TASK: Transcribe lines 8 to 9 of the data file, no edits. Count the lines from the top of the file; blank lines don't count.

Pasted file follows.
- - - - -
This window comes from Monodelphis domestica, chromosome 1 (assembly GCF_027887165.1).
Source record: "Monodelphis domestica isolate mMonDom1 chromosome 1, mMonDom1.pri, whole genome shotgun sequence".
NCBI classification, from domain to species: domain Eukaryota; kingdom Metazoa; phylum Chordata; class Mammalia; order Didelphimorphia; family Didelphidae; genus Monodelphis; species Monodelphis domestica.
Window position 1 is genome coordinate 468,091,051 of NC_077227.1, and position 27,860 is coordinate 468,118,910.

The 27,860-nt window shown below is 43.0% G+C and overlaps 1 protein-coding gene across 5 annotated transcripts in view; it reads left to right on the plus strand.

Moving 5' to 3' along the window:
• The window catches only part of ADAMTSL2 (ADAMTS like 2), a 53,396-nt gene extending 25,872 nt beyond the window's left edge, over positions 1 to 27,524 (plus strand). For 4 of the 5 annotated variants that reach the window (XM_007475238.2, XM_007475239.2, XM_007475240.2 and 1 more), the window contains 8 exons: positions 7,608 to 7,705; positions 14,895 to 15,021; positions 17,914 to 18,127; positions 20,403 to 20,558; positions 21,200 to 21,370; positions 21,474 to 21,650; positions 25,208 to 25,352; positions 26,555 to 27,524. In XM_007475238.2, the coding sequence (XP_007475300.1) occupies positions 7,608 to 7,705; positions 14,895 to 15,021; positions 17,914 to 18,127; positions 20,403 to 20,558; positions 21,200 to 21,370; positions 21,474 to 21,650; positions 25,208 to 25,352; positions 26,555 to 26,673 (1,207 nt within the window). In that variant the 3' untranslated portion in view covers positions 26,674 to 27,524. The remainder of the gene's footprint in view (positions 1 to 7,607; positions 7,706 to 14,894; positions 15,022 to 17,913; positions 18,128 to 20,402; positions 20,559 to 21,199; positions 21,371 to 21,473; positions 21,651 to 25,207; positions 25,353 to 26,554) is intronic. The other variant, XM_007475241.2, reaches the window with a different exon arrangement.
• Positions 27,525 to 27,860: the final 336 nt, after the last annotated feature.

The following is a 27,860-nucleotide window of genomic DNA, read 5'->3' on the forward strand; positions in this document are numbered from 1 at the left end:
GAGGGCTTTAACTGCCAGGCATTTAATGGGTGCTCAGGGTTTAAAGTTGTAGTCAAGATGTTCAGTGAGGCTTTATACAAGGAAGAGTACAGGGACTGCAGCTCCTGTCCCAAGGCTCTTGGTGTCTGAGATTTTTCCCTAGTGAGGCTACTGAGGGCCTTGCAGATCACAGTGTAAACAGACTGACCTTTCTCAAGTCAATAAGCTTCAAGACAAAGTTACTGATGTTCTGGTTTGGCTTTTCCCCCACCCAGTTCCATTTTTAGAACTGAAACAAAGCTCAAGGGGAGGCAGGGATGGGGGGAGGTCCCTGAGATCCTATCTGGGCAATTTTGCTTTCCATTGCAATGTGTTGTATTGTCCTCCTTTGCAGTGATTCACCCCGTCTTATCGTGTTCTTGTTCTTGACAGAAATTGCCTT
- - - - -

• Positions 27,525 to 27,860: the final 336 nt, after the last annotated feature.

The following is a 27,860-nucleotide window of genomic DNA, read 5'->3' on the forward strand; positions in this document are numbered from 1 at the left end: